UPS enhances supply chain management offering
Distribution specialist UPS has enhanced its global air freight forwarding product, UPS Supplier Management, introducing UPS Order WatchSM, a cloud-based technology platform which offers customers more efficient collaboration with international suppliers and better management of their inbound supply chain.
The new enhanced service features added capabilities to enable greater accuracy and timeliness of overseas vendor bookings; improved processing and management of suppliers; automated exception management; near real-time shipment status and detailed line-level visibility of in-transit inventory; improved internal operational processes; facilitation of purchase order (PO) consolidation and optimised shipping plans.
The enhancements are now available to current customers, and the revised platform will be available to new customers starting in early 2013.
"Companies are beginning to look to the cloud for opportunities to improve supply chain collaboration and reduce operational inefficiencies," said Tom Boike, vice president of supplier management at UPS.
"Through scalable cloud-based supply chain management technologies such as UPS Order Watch, companies are not only able to streamline management of vendors, but also manage all of their inbound shipments via a single platform.."
According to Boike, the new platform can provide opportunities to consolidate ocean freight shipments and improve container usage to realise cost savings, which is increasingly important as COOs are looking for ways to mitigate ocean transportation costs following the ocean carrier rate increases in 2012.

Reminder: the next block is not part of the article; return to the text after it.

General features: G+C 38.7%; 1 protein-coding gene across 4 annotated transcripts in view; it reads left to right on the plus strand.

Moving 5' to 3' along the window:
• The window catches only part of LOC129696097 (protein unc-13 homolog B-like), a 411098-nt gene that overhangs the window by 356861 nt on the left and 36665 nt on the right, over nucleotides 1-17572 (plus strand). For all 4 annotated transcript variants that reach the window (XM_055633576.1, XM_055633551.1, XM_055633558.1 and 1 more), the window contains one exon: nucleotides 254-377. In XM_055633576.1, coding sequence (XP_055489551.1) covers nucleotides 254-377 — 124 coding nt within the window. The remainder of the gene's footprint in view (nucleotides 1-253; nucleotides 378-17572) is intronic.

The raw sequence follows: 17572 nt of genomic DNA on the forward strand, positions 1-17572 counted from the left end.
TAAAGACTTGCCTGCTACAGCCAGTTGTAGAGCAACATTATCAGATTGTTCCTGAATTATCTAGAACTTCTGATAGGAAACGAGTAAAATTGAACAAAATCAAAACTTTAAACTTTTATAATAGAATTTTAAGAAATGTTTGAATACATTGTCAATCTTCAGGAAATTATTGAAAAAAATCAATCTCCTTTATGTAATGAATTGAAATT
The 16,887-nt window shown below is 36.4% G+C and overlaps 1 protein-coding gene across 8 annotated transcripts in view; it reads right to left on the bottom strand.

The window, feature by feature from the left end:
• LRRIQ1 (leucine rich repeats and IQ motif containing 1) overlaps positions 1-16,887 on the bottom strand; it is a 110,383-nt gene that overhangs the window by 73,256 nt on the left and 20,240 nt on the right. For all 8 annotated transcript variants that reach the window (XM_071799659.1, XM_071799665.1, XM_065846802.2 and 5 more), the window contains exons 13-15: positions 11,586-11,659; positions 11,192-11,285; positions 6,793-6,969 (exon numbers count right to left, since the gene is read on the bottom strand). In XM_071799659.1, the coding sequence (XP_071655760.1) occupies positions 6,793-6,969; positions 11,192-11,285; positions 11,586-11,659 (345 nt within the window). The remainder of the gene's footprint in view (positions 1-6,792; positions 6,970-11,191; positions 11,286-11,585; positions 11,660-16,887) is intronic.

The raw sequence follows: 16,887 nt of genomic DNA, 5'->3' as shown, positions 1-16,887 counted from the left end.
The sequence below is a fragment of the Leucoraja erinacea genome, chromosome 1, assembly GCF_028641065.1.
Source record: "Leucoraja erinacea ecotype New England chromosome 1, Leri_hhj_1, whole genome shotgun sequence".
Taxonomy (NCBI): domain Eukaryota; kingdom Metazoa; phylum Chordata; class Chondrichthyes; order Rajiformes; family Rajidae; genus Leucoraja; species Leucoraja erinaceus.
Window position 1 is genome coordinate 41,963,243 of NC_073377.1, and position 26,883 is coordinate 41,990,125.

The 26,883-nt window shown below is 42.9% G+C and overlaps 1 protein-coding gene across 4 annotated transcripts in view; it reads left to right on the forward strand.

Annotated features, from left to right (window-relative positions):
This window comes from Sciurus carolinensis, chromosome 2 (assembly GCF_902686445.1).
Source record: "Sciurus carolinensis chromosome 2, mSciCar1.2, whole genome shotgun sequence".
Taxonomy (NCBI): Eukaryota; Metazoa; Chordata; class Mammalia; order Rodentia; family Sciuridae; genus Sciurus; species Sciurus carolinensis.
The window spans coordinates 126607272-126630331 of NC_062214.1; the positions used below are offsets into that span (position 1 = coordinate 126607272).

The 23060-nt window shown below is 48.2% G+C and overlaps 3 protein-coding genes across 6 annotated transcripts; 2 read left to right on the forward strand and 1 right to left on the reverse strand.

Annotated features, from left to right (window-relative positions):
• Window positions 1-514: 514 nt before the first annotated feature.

In an online statement released last week, UPS claimed thats the improved vendor booking system will dispatch system-generated exception alerts to help ensure vendor adherence to customer requirements and provide an online system for approvals, facilitating PO-specific communication between vendor and customer.
SEE RECENT STORIES FROM THE WDM CONTENT NETWORK:
The improvements to the Supplier Management service will eliminate time-consuming email communication and also reduce the need for additional record keeping by the customer.
Enhanced monitoring of vendor bookings against purchase order details and ship windows can further increase customer control, enabling intervention in early or late shipments or improper order quantities. Once an order is placed, PO-level shipment planning and execution capabilities enable visibility and control from order creation through shipment delivery, providing customers with a virtual on-hand inventory view of incoming orders and merchandise.
According to UPS, the Order Watch platform also facilitates improvements to inbound supply chain visibility by enabling a "single version of the truth" due to the entire value chain community, from ocean carriers to trucking companies, being linked to the host network as opposed to the common method in place today of electronic data interchange, or EDI, file exchanges.
FedEx is Reshaping Last Mile with Autonomous Vehicles
FedEx is embarking on an expanded test of autonomous, driver-less delivery vehicles to develop its last-mile logistics.